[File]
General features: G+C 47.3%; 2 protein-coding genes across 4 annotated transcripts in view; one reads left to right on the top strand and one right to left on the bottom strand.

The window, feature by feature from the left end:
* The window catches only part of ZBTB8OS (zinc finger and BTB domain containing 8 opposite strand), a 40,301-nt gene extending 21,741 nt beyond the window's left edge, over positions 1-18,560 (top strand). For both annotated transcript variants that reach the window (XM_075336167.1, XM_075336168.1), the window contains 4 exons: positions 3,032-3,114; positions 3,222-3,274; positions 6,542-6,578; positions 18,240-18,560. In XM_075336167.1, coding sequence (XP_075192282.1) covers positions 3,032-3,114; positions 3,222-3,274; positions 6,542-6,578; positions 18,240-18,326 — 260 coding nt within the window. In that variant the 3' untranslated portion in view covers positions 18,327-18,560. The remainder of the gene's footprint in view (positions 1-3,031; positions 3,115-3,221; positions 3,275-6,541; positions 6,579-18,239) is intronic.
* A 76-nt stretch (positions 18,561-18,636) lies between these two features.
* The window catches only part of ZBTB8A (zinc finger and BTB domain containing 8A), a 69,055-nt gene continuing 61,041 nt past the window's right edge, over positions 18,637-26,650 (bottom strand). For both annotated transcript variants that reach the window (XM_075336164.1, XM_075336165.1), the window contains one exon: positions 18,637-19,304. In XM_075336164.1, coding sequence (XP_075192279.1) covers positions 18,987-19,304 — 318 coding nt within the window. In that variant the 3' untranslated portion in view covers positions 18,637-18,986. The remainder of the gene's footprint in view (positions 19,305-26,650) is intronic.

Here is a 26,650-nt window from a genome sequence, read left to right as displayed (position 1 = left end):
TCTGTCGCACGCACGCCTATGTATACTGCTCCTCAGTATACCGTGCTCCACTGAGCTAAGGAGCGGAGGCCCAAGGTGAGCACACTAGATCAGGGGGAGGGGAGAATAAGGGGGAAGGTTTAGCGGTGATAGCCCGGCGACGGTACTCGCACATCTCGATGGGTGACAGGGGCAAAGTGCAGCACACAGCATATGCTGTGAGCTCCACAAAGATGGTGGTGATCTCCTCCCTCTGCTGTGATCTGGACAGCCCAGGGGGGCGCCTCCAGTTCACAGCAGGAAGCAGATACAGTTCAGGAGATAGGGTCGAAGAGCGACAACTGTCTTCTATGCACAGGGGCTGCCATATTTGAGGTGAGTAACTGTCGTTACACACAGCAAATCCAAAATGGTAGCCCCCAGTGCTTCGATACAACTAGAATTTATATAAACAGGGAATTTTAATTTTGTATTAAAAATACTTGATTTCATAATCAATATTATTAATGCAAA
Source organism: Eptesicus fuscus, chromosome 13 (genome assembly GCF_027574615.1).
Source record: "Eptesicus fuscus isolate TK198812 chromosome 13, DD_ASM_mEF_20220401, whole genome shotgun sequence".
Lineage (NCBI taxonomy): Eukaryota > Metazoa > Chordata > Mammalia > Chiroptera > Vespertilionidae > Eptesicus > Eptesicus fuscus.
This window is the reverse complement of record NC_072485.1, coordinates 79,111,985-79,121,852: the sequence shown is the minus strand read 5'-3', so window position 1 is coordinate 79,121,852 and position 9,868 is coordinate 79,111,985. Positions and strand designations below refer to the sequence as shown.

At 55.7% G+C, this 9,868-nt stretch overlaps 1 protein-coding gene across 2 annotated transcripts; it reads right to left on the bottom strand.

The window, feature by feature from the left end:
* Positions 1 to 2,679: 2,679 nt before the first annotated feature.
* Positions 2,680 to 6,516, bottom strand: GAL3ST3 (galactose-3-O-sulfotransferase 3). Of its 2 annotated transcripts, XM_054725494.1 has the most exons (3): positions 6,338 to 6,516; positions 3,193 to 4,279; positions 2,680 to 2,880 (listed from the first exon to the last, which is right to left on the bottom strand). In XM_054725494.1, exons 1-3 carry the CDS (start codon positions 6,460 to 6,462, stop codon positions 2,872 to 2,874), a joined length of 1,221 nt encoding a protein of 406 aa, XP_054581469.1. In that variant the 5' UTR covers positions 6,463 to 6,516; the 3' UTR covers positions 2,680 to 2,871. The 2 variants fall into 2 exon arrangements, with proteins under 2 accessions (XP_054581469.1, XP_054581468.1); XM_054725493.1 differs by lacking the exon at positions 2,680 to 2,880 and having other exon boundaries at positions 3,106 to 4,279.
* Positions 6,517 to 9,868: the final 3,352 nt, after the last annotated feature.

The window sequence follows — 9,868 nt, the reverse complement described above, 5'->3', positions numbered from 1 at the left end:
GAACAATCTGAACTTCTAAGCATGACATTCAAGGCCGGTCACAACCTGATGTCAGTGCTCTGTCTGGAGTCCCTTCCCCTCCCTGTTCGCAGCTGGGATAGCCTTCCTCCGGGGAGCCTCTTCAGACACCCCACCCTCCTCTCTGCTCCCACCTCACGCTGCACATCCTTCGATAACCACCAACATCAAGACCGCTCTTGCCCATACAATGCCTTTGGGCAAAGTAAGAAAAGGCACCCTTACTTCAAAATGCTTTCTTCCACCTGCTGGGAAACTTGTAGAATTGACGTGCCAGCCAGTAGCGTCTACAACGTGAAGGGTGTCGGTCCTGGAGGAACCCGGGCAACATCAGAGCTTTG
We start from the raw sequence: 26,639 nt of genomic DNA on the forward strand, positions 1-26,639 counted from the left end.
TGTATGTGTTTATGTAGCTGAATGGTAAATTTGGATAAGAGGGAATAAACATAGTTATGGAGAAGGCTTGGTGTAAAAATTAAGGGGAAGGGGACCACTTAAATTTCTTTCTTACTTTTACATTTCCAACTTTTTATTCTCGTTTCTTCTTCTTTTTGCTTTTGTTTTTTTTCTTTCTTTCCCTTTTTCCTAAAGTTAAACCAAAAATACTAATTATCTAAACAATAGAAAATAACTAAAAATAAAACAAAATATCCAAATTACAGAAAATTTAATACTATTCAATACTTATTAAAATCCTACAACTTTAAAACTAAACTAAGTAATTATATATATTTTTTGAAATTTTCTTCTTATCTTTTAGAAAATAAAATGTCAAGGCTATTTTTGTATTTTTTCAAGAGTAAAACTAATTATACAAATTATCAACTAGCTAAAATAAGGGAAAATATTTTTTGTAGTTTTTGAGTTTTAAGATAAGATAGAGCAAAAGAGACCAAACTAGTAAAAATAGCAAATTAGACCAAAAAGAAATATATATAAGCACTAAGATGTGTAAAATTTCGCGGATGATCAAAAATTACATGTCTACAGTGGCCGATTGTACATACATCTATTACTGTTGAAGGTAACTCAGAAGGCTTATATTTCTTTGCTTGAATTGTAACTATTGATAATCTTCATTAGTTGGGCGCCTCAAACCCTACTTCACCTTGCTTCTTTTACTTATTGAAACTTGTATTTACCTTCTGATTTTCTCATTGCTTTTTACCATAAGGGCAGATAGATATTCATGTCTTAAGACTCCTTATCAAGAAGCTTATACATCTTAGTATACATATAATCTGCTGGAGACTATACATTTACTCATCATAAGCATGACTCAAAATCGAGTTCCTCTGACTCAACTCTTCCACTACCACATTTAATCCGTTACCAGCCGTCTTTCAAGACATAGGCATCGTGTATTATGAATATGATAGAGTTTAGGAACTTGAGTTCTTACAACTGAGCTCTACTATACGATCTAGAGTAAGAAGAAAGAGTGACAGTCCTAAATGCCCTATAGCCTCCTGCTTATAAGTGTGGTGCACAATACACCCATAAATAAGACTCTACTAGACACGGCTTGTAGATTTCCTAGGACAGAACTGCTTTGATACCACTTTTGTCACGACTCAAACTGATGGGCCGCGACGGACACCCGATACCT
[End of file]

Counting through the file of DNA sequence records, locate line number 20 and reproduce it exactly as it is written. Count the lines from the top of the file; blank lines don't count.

TGTATGTGTTTATGTAGCTGAATGGTAAATTTGGATAAGAGGGAATAAACATAGTTATGGAGAAGGCTTGGTGTAAAAATTAAGGGGAAGGGGACCACTTAAATTTCTTTCTTACTTTTACATTTCCAACTTTTTATTCTCGTTTCTTCTTCTTTTTGCTTTTGTTTTTTTTCTTTCTTTCCCTTTTTCCTAAAGTTAAACCAAAAATACTAATTATCTAAACAATAGAAAATAACTAAAAATAAAACAAAATATCCAAATTACAGAAAATTTAATACTATTCAATACTTATTAAAATCCTACAACTTTAAAACTAAACTAAGTAATTATATATATTTTTTGAAATTTTCTTCTTATCTTTTAGAAAATAAAATGTCAAGGCTATTTTTGTATTTTTTCAAGAGTAAAACTAATTATACAAATTATCAACTAGCTAAAATAAGGGAAAATATTTTTTGTAGTTTTTGAGTTTTAAGATAAGATAGAGCAAAAGAGACCAAACTAGTAAAAATAGCAAATTAGACCAAAAAGAAATATATATAAGCACTAAGATGTGTAAAATTTCGCGGATGATCAAAAATTACATGTCTACAGTGGCCGATTGTACATACATCTATTACTGTTGAAGGTAACTCAGAAGGCTTATATTTCTTTGCTTGAATTGTAACTATTGATAATCTTCATTAGTTGGGCGCCTCAAACCCTACTTCACCTTGCTTCTTTTACTTATTGAAACTTGTATTTACCTTCTGATTTTCTCATTGCTTTTTACCATAAGGGCAGATAGATATTCATGTCTTAAGACTCCTTATCAAGAAGCTTATACATCTTAGTATACATATAATCTGCTGGAGACTATACATTTACTCATCATAAGCATGACTCAAAATCGAGTTCCTCTGACTCAACTCTTCCACTACCACATTTAATCCGTTACCAGCCGTCTTTCAAGACATAGGCATCGTGTATTATGAATATGATAGAGTTTAGGAACTTGAGTTCTTACAACTGAGCTCTACTATACGATCTAGAGTAAGAAGAAAGAGTGACAGTCCTAAATGCCCTATAGCCTCCTGCTTATAAGTGTGGTGCACAATACACCCATAAATAAGACTCTACTAGACACGGCTTGTAGATTTCCTAGGACAGAACTGCTTTGATACCACTTTTGTCACGACTCAAACTGATGGGCCGCGACGGACACCCGATACCT